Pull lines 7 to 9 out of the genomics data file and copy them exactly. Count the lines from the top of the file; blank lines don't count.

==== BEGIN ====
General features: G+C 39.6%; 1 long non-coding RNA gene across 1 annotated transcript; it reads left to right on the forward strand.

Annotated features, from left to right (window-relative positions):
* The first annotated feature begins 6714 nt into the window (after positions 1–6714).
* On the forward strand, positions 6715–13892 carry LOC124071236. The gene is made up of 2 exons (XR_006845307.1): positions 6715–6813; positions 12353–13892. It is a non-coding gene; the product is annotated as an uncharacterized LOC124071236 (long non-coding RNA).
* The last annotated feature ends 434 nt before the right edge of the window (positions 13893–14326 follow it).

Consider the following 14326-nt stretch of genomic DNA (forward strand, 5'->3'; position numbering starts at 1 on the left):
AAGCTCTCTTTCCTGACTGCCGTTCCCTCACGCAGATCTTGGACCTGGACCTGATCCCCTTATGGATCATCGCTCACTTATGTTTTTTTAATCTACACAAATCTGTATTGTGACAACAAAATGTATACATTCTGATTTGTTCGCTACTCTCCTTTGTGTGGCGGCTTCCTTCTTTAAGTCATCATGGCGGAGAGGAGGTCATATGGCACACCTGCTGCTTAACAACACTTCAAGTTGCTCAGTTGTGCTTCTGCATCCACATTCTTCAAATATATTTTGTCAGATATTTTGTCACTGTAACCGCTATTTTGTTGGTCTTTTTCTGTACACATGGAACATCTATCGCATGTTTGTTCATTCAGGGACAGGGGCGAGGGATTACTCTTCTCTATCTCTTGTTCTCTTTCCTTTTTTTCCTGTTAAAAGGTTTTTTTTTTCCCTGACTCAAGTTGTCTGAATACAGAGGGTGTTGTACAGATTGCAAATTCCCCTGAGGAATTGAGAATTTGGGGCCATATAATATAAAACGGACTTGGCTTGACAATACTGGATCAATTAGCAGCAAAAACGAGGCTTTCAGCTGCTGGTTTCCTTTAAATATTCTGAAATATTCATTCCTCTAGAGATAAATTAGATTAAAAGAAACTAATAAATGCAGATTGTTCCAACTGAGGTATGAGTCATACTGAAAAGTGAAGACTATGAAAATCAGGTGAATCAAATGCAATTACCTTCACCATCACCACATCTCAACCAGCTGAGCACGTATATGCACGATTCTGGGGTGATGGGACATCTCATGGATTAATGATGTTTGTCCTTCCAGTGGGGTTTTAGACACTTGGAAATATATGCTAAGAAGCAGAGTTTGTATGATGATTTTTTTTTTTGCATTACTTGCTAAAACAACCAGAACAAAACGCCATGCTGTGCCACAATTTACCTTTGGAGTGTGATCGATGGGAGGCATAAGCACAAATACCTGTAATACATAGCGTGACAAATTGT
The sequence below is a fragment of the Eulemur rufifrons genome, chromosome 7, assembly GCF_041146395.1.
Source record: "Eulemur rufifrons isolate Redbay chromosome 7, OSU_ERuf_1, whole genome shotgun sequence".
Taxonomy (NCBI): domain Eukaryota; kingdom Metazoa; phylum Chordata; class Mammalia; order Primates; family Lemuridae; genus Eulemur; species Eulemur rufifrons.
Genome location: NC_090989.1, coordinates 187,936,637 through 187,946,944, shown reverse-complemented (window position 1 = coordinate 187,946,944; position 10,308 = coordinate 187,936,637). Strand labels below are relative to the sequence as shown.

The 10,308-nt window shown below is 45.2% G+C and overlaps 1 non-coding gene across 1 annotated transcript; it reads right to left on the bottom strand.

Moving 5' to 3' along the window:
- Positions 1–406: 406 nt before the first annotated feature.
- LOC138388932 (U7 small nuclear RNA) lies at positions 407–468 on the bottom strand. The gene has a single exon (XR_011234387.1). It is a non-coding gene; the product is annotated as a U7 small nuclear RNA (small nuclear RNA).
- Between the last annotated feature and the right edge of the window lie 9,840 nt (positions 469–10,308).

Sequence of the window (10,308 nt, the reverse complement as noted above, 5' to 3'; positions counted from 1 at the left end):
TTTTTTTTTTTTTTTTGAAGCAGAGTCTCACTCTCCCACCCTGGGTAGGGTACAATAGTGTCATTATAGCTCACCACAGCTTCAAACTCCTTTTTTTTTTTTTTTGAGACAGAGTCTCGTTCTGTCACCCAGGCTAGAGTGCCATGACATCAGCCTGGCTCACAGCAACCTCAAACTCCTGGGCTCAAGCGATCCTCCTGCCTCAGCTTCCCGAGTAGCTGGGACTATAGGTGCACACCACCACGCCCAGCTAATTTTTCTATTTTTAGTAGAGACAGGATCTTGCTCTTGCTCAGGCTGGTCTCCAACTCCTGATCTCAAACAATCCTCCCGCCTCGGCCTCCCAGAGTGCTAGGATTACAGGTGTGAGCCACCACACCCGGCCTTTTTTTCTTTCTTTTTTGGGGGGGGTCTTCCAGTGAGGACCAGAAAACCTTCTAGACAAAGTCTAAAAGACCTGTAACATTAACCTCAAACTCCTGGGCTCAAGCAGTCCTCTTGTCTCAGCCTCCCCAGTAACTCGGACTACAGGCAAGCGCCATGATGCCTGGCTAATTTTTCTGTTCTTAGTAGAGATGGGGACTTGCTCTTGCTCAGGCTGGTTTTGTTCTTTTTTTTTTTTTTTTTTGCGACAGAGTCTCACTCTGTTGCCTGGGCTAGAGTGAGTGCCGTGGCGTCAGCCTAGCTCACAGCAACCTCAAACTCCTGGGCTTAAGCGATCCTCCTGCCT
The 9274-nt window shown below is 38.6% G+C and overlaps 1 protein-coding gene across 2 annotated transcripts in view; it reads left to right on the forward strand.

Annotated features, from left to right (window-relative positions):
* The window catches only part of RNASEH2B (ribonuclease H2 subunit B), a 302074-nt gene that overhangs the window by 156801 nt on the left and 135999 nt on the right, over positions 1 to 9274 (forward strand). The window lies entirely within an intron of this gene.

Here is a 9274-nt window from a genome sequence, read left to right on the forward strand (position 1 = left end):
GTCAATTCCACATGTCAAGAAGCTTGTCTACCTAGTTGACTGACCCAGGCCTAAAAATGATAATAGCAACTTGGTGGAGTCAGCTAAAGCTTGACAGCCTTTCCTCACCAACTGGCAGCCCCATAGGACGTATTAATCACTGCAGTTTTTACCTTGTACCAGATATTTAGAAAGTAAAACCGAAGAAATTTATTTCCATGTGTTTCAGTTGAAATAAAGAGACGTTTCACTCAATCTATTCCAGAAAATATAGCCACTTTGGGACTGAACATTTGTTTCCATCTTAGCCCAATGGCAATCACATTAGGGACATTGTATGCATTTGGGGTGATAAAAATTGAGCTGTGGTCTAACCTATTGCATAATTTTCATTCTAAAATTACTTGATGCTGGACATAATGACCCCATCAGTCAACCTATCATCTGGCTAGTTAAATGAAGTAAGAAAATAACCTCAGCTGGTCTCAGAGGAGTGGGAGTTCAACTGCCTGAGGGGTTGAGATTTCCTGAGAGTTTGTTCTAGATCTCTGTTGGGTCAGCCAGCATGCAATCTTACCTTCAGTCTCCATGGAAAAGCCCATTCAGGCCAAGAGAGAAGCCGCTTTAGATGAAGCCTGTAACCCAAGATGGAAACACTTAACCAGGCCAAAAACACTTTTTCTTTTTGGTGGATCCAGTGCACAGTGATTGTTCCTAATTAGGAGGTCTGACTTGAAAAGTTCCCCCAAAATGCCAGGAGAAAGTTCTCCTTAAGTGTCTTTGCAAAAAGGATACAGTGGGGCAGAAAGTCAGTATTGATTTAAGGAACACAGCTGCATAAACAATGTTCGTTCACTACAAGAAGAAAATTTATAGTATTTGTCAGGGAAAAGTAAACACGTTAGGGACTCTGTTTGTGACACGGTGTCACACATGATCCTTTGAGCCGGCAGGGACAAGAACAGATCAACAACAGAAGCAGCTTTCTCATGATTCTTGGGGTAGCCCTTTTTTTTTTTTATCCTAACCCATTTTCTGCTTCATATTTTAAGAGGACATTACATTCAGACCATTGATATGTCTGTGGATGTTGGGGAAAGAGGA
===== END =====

AAGCTCTCTTTCCTGACTGCCGTTCCCTCACGCAGATCTTGGACCTGGACCTGATCCCCTTATGGATCATCGCTCACTTATGTTTTTTTAATCTACACAAATCTGTATTGTGACAACAAAATGTATACATTCTGATTTGTTCGCTACTCTCCTTTGTGTGGCGGCTTCCTTCTTTAAGTCATCATGGCGGAGAGGAGGTCATATGGCACACCTGCTGCTTAACAACACTTCAAGTTGCTCAGTTGTGCTTCTGCATCCACATTCTTCAAATATATTTTGTCAGATATTTTGTCACTGTAACCGCTATTTTGTTGGTCTTTTTCTGTACACATGGAACATCTATCGCATGTTTGTTCATTCAGGGACAGGGGCGAGGGATTACTCTTCTCTATCTCTTGTTCTCTTTCCTTTTTTTCCTGTTAAAAGGTTTTTTTTTTCCCTGACTCAAGTTGTCTGAATACAGAGGGTGTTGTACAGATTGCAAATTCCCCTGAGGAATTGAGAATTTGGGGCCATATAATATAAAACGGACTTGGCTTGACAATACTGGATCAATTAGCAGCAAAAACGAGGCTTTCAGCTGCTGGTTTCCTTTAAATATTCTGAAATATTCATTCCTCTAGAGATAAATTAGATTAAAAGAAACTAATAAATGCAGATTGTTCCAACTGAGGTATGAGTCATACTGAAAAGTGAAGACTATGAAAATCAGGTGAATCAAATGCAATTACCTTCACCATCACCACATCTCAACCAGCTGAGCACGTATATGCACGATTCTGGGGTGATGGGACATCTCATGGATTAATGATGTTTGTCCTTCCAGTGGGGTTTTAGACACTTGGAAATATATGCTAAGAAGCAGAGTTTGTATGATGATTTTTTTTTTTGCATTACTTGCTAAAACAACCAGAACAAAACGCCATGCTGTGCCACAATTTACCTTTGGAGTGTGATCGATGGGAGGCATAAGCACAAATACCTGTAATACATAGCGTGACAAATTGT
The sequence below is a fragment of the Eulemur rufifrons genome, chromosome 7, assembly GCF_041146395.1.
Source record: "Eulemur rufifrons isolate Redbay chromosome 7, OSU_ERuf_1, whole genome shotgun sequence".